Vincent McCaffrey spent three decades selling books on Boston’s Newbury Street. His shop, Avenue Victor Hugo Books, became famous in the city. After it closed, he retailed his vast collection of used books online.
Last year, Vincent and his wife packed it all up, including tens-of-thousands of volumes, and moved to the decidedly less urban environment of Lee, New Hampshire.
The one-time fixture between Tower Records and Urban Outfitters is now housed in a small quintessential barn in the center of the small town, about ten minutes or so from the campus of UNH.
It’s open just two days a week to the public – Fridays and Saturdays. But Vincent agreed to let me see the place on an off day.
The smell of long-aged wood and vintage books surrounds me as I step in. So do the stacks and shelves. Vincent says he has over 20,000 books in the shop now. The roof of the barn is just eight feet high.
“But in our old shop in Boston the ceilings were over 12 feet high and so we just went up and used ladders,” Vincent said.
Vincent also says he thought they would be in that Boston shop for only three years, but they ended up staying for almost 30. Rising rental prices eventually forced the store out and into a nearby warehouse.
In 2018, Vincent and his wife accepted an invitation to move north.
Their daughter and son-in-law offered a well-cared for barn on their property to become the new retail outlet. In exchange, they take turns helping to care for their grandchildren.
Both still attend to customer’s requests on-line, but in Lee, they’ve once again opened the doors to those eager to peruse the shelves in person, and find something interesting from the past.
One of the store’s specialties is history.
“To a great degree, some of our greatest literature is in the area of history,” Vincent said.
He says it’s easy to sit down with a book like Early American Inns and Taverns, and find yourself going down the rabbit hole.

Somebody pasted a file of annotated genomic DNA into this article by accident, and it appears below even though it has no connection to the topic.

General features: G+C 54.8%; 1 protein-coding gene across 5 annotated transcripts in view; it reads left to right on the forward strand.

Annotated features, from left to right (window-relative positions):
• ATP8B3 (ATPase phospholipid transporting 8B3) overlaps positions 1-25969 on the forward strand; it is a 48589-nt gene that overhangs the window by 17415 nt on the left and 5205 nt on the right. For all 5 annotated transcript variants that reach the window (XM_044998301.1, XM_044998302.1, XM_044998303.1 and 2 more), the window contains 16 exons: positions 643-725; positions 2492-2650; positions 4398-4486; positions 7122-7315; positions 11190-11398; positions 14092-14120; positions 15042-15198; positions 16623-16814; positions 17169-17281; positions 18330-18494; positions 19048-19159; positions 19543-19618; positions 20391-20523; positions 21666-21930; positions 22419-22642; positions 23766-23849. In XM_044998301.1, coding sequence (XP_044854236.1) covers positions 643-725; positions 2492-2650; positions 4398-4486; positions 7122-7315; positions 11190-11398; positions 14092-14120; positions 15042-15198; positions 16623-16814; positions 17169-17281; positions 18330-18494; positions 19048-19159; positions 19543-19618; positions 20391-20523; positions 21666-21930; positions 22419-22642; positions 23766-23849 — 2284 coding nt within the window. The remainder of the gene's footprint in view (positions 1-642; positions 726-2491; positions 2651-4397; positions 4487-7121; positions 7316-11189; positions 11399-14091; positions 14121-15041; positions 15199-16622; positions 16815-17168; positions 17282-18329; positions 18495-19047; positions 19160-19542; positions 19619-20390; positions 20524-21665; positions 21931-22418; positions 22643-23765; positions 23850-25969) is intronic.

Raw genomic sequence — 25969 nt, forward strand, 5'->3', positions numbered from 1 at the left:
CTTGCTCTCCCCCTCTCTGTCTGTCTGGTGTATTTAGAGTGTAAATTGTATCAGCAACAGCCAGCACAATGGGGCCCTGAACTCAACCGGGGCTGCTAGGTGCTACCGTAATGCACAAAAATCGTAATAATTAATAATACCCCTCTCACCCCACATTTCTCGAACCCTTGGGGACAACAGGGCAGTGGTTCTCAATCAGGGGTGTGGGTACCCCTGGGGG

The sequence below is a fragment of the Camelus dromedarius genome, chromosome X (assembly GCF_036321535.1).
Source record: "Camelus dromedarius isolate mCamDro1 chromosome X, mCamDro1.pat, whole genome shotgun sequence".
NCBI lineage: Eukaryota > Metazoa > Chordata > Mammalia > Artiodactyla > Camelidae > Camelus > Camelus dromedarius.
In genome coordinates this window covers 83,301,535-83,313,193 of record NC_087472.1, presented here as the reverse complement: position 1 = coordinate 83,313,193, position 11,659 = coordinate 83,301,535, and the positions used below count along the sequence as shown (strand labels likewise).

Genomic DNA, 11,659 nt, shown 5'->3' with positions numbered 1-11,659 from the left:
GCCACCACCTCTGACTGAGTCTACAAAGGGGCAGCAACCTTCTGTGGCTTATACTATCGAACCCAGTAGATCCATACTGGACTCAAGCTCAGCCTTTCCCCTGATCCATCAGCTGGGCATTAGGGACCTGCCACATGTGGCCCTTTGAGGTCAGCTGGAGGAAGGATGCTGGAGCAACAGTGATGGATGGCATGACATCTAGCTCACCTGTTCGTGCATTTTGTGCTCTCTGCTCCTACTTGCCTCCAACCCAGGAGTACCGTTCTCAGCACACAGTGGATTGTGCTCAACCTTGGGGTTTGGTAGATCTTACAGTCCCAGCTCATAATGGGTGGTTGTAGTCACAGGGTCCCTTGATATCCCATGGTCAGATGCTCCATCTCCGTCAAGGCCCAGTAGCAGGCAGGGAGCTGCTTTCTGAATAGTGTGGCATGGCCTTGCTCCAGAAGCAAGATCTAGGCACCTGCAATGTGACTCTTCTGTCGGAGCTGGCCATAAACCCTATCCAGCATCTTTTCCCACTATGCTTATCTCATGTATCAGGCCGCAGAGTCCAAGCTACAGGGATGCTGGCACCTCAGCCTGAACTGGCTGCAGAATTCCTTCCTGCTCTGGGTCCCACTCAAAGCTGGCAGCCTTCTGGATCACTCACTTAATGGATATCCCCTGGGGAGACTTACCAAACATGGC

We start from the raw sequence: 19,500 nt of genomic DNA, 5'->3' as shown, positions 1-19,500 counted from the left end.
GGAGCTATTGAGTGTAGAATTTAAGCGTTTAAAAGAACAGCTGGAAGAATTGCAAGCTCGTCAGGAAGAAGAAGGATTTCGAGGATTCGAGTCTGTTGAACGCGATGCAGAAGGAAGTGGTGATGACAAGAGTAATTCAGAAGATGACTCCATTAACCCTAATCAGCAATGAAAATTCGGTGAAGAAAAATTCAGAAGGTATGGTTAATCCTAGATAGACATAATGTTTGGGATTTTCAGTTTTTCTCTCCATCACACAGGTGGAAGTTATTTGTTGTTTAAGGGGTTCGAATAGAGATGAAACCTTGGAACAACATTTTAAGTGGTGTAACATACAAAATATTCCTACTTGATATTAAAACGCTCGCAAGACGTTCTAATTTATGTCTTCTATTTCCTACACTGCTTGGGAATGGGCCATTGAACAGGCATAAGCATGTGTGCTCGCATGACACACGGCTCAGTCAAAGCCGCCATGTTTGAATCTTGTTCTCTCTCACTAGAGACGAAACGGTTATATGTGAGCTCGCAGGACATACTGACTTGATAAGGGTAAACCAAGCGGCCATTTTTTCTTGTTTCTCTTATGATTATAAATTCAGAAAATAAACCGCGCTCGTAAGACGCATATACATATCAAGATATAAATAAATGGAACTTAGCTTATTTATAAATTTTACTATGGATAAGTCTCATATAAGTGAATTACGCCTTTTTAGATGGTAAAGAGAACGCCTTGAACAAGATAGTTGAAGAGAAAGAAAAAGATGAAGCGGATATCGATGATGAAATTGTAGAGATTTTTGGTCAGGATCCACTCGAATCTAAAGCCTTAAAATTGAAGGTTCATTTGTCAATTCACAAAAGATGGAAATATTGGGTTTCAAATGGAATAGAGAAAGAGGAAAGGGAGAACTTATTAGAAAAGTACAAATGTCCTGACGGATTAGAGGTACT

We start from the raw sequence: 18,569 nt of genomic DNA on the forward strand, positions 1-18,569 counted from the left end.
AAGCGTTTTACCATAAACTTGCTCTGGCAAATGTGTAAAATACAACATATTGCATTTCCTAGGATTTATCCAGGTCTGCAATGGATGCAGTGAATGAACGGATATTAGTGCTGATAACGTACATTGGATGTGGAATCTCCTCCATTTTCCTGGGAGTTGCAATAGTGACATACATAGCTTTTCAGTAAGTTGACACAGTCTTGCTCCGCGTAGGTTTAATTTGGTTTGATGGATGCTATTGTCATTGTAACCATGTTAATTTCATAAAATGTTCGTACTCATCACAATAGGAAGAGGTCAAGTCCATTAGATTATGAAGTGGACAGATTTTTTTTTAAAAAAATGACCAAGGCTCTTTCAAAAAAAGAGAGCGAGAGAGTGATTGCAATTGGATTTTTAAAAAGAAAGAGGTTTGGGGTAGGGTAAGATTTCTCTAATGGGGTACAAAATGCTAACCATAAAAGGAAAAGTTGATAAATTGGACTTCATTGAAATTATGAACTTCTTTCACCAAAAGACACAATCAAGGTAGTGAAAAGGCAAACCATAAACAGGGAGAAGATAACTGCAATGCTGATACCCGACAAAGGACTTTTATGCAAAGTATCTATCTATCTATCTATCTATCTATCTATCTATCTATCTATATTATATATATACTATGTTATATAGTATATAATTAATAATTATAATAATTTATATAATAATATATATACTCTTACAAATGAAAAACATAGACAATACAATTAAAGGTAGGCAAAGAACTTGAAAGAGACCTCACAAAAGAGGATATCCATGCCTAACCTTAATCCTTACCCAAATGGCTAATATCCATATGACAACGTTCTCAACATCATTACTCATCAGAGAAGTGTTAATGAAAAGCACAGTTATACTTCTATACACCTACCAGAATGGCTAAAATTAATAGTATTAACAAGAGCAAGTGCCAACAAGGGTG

You can get lost in the shelves of books, for sure. And at one end of the barn, you could spend hours culling through neatly-bound copies of magazines and periodicals dating back to the 19th century.
“A typical American family got half a dozen magazines,” Vincent said. “So one week it was Harpers. Another week it was Atlantic. Century magazine is up there.”
Vincent says you can sit down with Century and read the Civil War over again, not by historians, but by the soldiers who fought it.
“They wrote these articles about their experiences, and it’s just terrific,” Vincent said.
I asked Vincent what has changed after decades of running a bookstore, both in Boston and here in rural New Hampshire.
“Although many booksellers love what they do and try very hard, most booksellers just know what is the immediate offering,” Vincent said. “And that’s not good, because bookselling has been for more than 500 years booksellers knowing about books in a much deeper way.”
At the same time, Vincent tells me he doesn’t like the elitist attitude of a bookseller that would look down at customers’ choices. People like what they like, he says, and that can be a gateway to more reading.
“I’m not a fan of Stephen King’s, but I have lots of Stephen King on the shelf because people like Stephen King,” Vincent said. “At least they’re going to be exposed to other idea, and new thoughts and looking at the world around them.”
Those customers, whether they are looking for something cotemporary or classic, often come from near-by UNH and the local neighborhood.
But clientele from years past still come to Victor Avenue Books.
“I think about 50 old customers from the old store have shown up in the past couple of weeks,” Vincent said. “The magic of a bookshop is the browse. You basically get in to looking at other things close by and up above and down below in between… and all of a sudden you’ve discovered something… and your life is a little broader.”